Cultural biases are the first challenge to overcome. Pink is a color that's often associated with sweets, babies, girls, cuteness, cotton candy and romance. When you're designing a garden or home landscape, cute is rarely the goal, so many of us write off pink flowers without giving them a second thought.
Yet pink is a color that can enhance almost every garden -- as long as you know what kind of pink you're dealing with.
As a pure color, pink does not contain yellow or blue. It’s simply a pale version of the primary color red. The band across the top in the image below, is pink in its pure color.
To alter this true pink hue, you can add white to get a “tint” or black to get a “shade”. Adding both black and white results in a “tone”. Tints, tones and shades are versions of the same hue. When they are used together, it's called a monochromatic color scheme.
When you change the temperature of a pure color, combinations begin to get trickier. This is especially true with pink. So when choosing plants for your garden, you need to be able to recognize the difference between a true pink, a warm pink and a cool pink.
Warm pinks have names such as coral, peach, salmon and strawberry. If you were creating these colors with paint, you would be adding yellow to a true pink hue. Warm pinks tend to be calming and easy on the eye.
The names for cool pinks include bubblegum, carnation, fuchsia, orchid pink and hot pink. These colors are made by adding a little blue to true pink. Cool pinks are more energizing and a bit edgier than warm pinks.
Though not a hard and fast rule, your pink flower garden will be more successful if you stick with hues on one or the other side of the warm/cool spectrum.
Most people would say red and pink don’t go together. But that’s not always the case. Warm pink echinacea (with its orange cones) actually works beautifully with warm red petunias and coral pink salvias. The key to success is keeping warm with warm. Had this garden included fuchsia petunias rather than dark red, the combination would not have been as pleasing.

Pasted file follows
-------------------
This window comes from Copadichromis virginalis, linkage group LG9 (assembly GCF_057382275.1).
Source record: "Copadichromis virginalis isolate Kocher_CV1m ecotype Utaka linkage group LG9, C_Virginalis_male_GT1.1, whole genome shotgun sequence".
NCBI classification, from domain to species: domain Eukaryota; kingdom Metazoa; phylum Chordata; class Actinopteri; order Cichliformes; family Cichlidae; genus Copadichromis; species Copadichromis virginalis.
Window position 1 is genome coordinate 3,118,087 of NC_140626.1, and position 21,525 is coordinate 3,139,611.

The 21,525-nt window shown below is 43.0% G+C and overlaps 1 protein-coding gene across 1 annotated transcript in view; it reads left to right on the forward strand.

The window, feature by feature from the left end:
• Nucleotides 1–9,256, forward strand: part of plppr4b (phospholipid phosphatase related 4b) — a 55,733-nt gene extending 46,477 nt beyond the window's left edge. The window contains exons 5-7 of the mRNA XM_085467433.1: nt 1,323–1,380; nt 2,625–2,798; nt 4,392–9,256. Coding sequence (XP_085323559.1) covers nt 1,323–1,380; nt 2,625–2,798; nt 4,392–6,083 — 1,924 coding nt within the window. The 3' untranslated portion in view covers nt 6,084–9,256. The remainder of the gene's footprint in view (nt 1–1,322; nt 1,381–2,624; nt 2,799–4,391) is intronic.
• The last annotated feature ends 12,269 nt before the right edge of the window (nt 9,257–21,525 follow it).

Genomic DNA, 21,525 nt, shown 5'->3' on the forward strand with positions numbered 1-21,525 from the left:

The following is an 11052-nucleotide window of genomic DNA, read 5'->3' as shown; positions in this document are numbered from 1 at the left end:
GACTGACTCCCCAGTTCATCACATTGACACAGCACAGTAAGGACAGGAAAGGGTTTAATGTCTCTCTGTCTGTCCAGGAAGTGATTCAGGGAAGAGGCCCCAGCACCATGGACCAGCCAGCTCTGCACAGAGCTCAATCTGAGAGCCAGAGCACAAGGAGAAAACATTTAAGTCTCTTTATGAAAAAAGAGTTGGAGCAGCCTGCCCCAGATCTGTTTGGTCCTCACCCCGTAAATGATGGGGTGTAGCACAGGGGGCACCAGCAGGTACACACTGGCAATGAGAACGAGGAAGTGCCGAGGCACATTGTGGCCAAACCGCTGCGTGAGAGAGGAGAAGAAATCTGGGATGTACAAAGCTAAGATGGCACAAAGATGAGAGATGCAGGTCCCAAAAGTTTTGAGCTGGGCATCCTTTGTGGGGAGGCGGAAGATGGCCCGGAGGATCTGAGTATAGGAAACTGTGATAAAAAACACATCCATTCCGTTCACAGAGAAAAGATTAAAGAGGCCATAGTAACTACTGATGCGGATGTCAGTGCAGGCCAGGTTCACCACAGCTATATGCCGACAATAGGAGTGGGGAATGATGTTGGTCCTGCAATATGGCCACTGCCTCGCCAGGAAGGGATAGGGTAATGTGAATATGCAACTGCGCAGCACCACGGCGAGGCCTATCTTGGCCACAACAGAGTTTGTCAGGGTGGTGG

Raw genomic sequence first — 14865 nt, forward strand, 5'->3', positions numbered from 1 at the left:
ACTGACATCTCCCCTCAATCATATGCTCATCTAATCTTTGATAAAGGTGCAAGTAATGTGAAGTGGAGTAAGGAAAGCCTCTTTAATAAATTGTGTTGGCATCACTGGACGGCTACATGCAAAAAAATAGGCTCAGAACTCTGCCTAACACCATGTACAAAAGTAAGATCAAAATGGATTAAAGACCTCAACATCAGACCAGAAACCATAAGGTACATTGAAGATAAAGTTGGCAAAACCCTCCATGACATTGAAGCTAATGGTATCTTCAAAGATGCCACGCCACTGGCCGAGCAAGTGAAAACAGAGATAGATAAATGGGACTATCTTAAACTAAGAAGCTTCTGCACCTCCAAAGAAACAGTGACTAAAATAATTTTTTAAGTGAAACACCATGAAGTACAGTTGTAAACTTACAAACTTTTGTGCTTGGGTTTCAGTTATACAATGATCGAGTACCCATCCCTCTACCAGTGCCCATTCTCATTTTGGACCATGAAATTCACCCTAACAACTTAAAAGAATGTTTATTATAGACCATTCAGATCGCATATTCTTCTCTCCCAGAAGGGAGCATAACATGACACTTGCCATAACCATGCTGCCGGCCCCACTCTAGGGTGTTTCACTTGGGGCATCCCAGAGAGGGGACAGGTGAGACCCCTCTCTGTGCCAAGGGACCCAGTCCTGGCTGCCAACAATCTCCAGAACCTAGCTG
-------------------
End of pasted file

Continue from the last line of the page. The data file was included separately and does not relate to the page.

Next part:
In this vibrant wedding bouquet, posted on Flirtyfleurs.com, you see how beautifully warm pinks can be combined with orange and even yellow.
Teal blue is warm pink’s complementary color (opposite on the color wheel), so plants with blue-green foliage such as lavender, juniper and eucalyptus always make good companions. Grey-blues such as lamb’s ears and dusty miller, and olive greens also look great with warm pinks.
Pinks with a slightly blue cast are considered cool pinks. Flowers with a cool pink hue look beautiful paired with violet, burgundy and purple (as you see here in another wedding bouquet posted on Flirtyfleurs.com). All of these colors contain true red and varying amounts of blue. In color theory, they are called analogous colors, which means they are adjacent to each other on the color wheel. When choosing flowers for your garden, combining analogous colors ensures a pleasing color harmony.
For a more vibrant look, consider combining cool pink with orange and/or yellow. Garden accessories that are turquoise blue or minty green look fabulous with cool pink. Same with navy blue. And don’t forget about incorporating lighter or deeper shades of true pink.
Cool pink’s complementary color is lime green, so be on the lookout for opportunities to incorporate yellow-green foliage. Grey foliage will take your garden in a very different direction, but it also looks good with cool pink.
Pink Perennials for Your Garden
Anemone, astilbe, clematis, dianthus (pinks), dicentra (bleeding heart), dictamnus (gas plant), digitalis (foxgloves), echinacea (coneflower), eupatorium (Joe-Pye weed), geranium (cranesbill), hellebore, hemerocallis (daylily), hollyhocks, monarda (bee balm), papaver (Oriental poppy), peonies, persicaria, phlox, primula (primroses), pulsatilla (Pasque flower), Roses, Yarrow.
Pink Flower Bulbs for Your Garden
Pink Annual Flowers for Your Garden
Angelonia, asters, celosia, cleome, cosmos, hibiscus, impatiens, lavatera, petunias, poppies, zinnias